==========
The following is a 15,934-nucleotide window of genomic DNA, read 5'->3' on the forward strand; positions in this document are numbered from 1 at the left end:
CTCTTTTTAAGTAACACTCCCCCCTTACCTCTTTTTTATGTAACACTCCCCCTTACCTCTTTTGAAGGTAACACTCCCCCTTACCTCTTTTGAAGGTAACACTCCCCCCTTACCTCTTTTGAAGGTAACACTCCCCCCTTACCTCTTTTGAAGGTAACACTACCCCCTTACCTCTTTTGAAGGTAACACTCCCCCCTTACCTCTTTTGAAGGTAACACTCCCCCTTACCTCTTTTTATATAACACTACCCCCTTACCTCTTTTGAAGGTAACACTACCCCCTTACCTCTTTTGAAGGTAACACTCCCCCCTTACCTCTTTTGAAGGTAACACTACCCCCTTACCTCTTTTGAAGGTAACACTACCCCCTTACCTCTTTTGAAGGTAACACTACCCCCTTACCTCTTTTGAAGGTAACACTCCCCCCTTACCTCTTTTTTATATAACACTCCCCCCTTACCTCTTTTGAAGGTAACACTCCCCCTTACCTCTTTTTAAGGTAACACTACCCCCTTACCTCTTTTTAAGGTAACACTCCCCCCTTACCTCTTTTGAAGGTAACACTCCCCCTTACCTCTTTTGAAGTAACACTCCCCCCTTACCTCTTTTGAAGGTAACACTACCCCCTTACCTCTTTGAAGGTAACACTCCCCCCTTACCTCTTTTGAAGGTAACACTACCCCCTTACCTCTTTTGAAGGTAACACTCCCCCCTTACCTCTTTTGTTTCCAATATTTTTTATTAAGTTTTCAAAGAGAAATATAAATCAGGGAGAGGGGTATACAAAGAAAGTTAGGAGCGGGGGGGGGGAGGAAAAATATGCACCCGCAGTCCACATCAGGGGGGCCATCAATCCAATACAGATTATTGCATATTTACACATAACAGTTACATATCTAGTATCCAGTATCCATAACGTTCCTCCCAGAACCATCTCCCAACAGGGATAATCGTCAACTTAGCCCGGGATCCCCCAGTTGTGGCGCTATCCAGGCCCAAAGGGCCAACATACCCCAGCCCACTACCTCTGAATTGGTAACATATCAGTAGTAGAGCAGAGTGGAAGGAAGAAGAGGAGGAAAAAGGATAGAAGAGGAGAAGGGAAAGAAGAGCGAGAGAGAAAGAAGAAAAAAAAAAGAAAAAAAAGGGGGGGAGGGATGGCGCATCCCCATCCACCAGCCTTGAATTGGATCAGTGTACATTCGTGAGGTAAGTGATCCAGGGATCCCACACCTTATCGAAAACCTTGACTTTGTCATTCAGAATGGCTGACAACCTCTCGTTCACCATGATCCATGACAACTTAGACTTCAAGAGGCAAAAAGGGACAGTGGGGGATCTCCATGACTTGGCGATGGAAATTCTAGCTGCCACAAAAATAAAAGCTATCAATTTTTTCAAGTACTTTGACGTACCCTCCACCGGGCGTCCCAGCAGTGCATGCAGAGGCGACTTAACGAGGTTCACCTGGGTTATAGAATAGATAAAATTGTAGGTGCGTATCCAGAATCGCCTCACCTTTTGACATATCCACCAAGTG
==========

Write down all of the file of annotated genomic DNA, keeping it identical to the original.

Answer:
The following is a 15,934-nucleotide window of genomic DNA, read 5'->3' on the forward strand; positions in this document are numbered from 1 at the left end:
CTCTTTTTAAGTAACACTCCCCCCTTACCTCTTTTTTATGTAACACTCCCCCTTACCTCTTTTGAAGGTAACACTCCCCCTTACCTCTTTTGAAGGTAACACTCCCCCCTTACCTCTTTTGAAGGTAACACTCCCCCCTTACCTCTTTTGAAGGTAACACTACCCCCTTACCTCTTTTGAAGGTAACACTCCCCCCTTACCTCTTTTGAAGGTAACACTCCCCCTTACCTCTTTTTATATAACACTACCCCCTTACCTCTTTTGAAGGTAACACTACCCCCTTACCTCTTTTGAAGGTAACACTCCCCCCTTACCTCTTTTGAAGGTAACACTACCCCCTTACCTCTTTTGAAGGTAACACTACCCCCTTACCTCTTTTGAAGGTAACACTACCCCCTTACCTCTTTTGAAGGTAACACTCCCCCCTTACCTCTTTTTTATATAACACTCCCCCCTTACCTCTTTTGAAGGTAACACTCCCCCTTACCTCTTTTTAAGGTAACACTACCCCCTTACCTCTTTTTAAGGTAACACTCCCCCCTTACCTCTTTTGAAGGTAACACTCCCCCTTACCTCTTTTGAAGTAACACTCCCCCCTTACCTCTTTTGAAGGTAACACTACCCCCTTACCTCTTTGAAGGTAACACTCCCCCCTTACCTCTTTTGAAGGTAACACTACCCCCTTACCTCTTTTGAAGGTAACACTCCCCCCTTACCTCTTTTGTTTCCAATATTTTTTATTAAGTTTTCAAAGAGAAATATAAATCAGGGAGAGGGGTATACAAAGAAAGTTAGGAGCGGGGGGGGGGAGGAAAAATATGCACCCGCAGTCCACATCAGGGGGGCCATCAATCCAATACAGATTATTGCATATTTACACATAACAGTTACATATCTAGTATCCAGTATCCATAACGTTCCTCCCAGAACCATCTCCCAACAGGGATAATCGTCAACTTAGCCCGGGATCCCCCAGTTGTGGCGCTATCCAGGCCCAAAGGGCCAACATACCCCAGCCCACTACCTCTGAATTGGTAACATATCAGTAGTAGAGCAGAGTGGAAGGAAGAAGAGGAGGAAAAAGGATAGAAGAGGAGAAGGGAAAGAAGAGCGAGAGAGAAAGAAGAAAAAAAAAAGAAAAAAAAGGGGGGGAGGGATGGCGCATCCCCATCCACCAGCCTTGAATTGGATCAGTGTACATTCGTGAGGTAAGTGATCCAGGGATCCCACACCTTATCGAAAACCTTGACTTTGTCATTCAGAATGGCTGACAACCTCTCGTTCACCATGATCCATGACAACTTAGACTTCAAGAGGCAAAAAGGGACAGTGGGGGATCTCCATGACTTGGCGATGGAAATTCTAGCTGCCACAAAAATAAAAGCTATCAATTTTTTCAAGTACTTTGACGTACCCTCCACCGGGCGTCCCAGCAGTGCATGCAGAGGCGACTTAACGAGGTTCACCTGGGTTATAGAATAGATAAAATTGTAGGTGCGTATCCAGAATCGCCTCACCTTTTGACATATCCACCAAGTG